Egypt’s E-commerce startup MaxAB gets $40 Million pre-Series B Funding while Kenzz gets $3.3 Million.
Last year, MaxAB, the food and grocery B2B e-commerce and distribution platform serving a network of traditional retailers across Egypt and Morocco, raised its $55 million Series A in two tranches; the latter accompanied its acquisition of the Morocco-based and YC-backed WaystoCap. The moves signaled MaxAB’s ambition to dominate Egypt’s and North Africa’s B2B retail and e-commerce market, which includes Cartona and the troubled Capiter, other players that have raised significant capital to compete within the past year.
To continue growth due to the rising demand for food and groceries and fuel its expansion across the MENAP region, MaxAB has raised more money, this time a pre-Series B to the tune of $40 million.
Although smaller than last year’s prized round, CEO Belal El-Megharbel told TechCrunch that the pre-Series B was neither a down round nor a flat round in terms of valuation. He also noted that the company raised new capital, not because it needed the money but because “there are many opportunities that we believe we can tap into quicker the more capitalized we are.” The asset-heavy MaxAB has raised over $100 million in total.
Small traditional retailers serve as the backbone of the FMCG industry across Africa. For most B2B e-commerce platforms across the continent, groceries are one of the many consumer goods they help retailers source from suppliers. For MaxAB, that’s its sweet spot. And since its launch in 2018, MaxAB has connected suppliers with over 150,000 unique traditional retailers in this food and grocery supply chain across Egypt and Casablanca, Morocco, delivering over 2.5 million orders within this timeframe.
MaxAB’s perspective of going deep rather than wide with its product offerings also extends to how it regards geographical expansion. After scaling its B2B grocery delivery across Egypt for over three years, it intends to utilize its network and relationships with local and multinational suppliers and advance full distribution into Morocco, which now accounts for 10% of MaxAB’s business, and entry into Saudi Arabia by the end of 2023.
The company estimates that more than 750,000 mom-and-pop businesses require its services in Egypt and Morocco alone. At the same time, Saudi Arabia is appealing due to the government’s drive to digitize the informal sector and the FMCG’s willingness to explore new business models.
“We’re trying to offer more services to the grocery stores since they are the foundation of the economy we operate in before jumping into these other supply chains. Think about Amazon; they kept selling books for eight years before adding another category. And that’s the school of thought we like to go with,” said the CEO who founded MaxAB with Mohamed Ben Halim. “In Egypt, we focused on launching the grocery supply chain and we’ll use the learnings that have come from that to launch across multiple markets. It’s easier to launch the grocery supply chain in various markets than launch, for example, electronics in our core market because it’s just a completely different business model that we have to relearn from scratch.”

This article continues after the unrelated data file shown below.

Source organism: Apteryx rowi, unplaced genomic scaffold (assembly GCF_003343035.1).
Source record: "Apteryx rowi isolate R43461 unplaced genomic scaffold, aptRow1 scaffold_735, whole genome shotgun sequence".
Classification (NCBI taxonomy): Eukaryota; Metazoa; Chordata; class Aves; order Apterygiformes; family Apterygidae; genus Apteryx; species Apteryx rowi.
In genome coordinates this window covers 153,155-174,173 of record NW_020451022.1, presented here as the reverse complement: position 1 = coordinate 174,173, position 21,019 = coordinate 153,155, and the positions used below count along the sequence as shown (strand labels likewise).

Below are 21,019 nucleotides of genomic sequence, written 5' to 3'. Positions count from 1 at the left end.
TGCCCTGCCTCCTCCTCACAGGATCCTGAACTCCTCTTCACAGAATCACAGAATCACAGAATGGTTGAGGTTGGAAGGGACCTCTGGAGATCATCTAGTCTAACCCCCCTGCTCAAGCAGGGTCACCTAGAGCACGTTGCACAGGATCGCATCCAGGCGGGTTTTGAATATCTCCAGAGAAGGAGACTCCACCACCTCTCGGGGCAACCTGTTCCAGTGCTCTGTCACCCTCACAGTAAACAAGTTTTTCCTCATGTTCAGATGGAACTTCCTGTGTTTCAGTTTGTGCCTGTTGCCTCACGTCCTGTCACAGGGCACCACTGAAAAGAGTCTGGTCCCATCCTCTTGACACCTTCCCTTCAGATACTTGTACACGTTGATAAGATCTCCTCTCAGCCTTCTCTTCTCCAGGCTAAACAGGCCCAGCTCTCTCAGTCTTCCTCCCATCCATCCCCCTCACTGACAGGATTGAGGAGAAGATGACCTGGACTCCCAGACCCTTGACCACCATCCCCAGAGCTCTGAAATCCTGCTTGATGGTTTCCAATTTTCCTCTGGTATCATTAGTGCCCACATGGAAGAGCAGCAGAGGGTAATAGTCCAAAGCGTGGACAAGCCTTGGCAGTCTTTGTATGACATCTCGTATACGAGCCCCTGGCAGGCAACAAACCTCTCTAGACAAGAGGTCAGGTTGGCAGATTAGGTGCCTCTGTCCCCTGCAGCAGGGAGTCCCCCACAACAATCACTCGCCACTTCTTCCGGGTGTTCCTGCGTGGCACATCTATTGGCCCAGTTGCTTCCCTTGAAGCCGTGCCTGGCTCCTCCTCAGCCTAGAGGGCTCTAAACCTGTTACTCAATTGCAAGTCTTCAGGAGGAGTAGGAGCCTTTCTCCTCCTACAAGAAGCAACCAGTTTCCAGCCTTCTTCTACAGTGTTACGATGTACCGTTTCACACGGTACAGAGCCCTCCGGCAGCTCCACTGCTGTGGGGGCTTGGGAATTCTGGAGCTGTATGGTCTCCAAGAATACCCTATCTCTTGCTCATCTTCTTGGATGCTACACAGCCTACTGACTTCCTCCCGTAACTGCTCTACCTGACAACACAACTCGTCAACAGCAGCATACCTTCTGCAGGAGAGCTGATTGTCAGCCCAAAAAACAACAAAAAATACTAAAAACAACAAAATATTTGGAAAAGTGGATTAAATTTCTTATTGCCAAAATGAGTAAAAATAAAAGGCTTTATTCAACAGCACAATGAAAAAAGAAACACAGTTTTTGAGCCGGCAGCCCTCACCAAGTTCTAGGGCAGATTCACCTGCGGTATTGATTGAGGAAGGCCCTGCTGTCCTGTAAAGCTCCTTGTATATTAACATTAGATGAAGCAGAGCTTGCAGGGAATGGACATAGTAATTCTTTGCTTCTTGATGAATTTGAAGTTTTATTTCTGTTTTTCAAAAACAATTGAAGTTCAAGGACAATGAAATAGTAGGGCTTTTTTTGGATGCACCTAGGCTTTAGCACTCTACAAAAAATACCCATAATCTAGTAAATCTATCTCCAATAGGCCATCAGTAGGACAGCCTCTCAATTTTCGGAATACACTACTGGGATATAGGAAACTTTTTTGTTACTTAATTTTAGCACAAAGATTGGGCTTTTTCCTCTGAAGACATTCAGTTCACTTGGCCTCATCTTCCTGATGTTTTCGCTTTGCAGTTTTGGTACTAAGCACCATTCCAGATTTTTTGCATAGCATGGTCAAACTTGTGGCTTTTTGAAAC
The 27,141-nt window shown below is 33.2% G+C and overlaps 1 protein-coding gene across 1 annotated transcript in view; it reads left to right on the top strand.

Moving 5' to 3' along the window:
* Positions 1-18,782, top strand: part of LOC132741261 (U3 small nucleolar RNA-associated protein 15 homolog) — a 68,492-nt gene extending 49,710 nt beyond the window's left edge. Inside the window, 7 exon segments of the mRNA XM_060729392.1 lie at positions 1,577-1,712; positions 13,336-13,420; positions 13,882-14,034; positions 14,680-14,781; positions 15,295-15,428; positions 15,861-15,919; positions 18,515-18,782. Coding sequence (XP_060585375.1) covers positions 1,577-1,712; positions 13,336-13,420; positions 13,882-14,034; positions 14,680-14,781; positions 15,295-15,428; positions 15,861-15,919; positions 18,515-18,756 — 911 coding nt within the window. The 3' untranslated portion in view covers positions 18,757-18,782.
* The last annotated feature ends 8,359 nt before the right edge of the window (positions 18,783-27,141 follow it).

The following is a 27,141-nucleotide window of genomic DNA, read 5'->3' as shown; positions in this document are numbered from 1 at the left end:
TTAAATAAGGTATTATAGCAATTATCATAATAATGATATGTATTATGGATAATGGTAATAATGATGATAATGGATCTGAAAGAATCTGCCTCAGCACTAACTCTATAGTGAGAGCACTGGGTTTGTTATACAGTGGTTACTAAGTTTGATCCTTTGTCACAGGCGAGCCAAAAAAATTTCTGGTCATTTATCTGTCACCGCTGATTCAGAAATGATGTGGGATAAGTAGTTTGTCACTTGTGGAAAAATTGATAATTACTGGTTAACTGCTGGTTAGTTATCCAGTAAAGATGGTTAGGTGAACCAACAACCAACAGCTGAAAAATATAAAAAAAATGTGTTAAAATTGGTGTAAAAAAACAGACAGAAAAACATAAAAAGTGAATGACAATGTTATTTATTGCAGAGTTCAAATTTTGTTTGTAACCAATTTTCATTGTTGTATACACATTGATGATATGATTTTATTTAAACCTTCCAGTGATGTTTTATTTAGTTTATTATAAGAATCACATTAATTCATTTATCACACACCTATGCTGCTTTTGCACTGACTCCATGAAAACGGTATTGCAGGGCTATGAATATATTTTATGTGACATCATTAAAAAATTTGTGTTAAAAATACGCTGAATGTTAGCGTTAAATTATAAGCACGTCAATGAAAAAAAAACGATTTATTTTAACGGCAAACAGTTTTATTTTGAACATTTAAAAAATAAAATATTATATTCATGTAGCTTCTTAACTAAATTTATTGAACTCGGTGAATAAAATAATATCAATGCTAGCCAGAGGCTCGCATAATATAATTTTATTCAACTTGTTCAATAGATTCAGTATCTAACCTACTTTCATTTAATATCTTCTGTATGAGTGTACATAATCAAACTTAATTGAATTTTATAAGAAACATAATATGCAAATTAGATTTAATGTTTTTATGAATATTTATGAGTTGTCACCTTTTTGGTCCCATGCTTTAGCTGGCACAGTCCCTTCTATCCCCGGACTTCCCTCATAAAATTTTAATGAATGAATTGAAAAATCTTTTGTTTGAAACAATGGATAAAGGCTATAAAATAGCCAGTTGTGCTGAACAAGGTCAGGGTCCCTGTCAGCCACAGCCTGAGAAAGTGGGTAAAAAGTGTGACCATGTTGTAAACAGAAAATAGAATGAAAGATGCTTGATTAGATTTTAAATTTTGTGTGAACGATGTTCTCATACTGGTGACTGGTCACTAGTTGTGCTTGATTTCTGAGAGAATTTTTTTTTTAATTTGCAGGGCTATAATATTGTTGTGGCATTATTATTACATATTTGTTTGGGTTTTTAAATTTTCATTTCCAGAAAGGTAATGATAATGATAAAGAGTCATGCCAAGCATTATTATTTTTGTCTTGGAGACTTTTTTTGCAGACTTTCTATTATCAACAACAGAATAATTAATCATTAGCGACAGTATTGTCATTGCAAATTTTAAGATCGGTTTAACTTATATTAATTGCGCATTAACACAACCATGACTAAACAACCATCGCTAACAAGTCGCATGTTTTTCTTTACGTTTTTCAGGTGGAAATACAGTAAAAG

Another growth stream for MaxAB is the fintech business launched last year, which leverages its large pool of merchants and operational capacity to carry out cash collections. And its entry approach to offering financial services differs from the competition; it launched a bill aggregation product — which has grown 5x in transaction value since the start of the year — rather than a BNPL product that many B2B e-commerce platforms introduce to merchants first.
It didn’t take long for MaxAB to delve into the popular B2B fintech category, though; last month, the platform launched a working capital product to its merchant base. However, like Wasoko, another B2B e-commerce platform based in sub-Saharan Africa, MaxAB opted not to raise debt financing to scale that part of its operations. According to El-Megharbel, who was an ex-general manager at Careem, MaxAB currently gets a lot of supplier credit that helps it finance the working capital without raising debt, at least for now. “And because the buy now, pay later product is still early, we can still do some financing with equity without having to pay for debt that we won’t be utilizing in the short term,” the CEO added.
MaxAB’s equity round includes an impressive list of new investors: DisruptAD, ADQ’s venture capital platform; the British International Investment (BII); and the Menlo Park–headquartered private equity firm Silver Lake — its first check of any form in an African startup. Silver Lake invested through its Long-Term Capital strategy with Mubadala Investment Company.
“We’re always proud of our ability to attract top-tier investors to the region. Historically, since our seed round, we’ve always had at least one VC that has invested in Egypt, North Africa or Africa for the first time,” said El-Megharbel on the investment, referencing firms such as 4DX Ventures and Flourish Ventures. They participated in this round alongside other existing investors, Beco Capital and Africa Platform Capital.
Kenzz gets $3.3 Million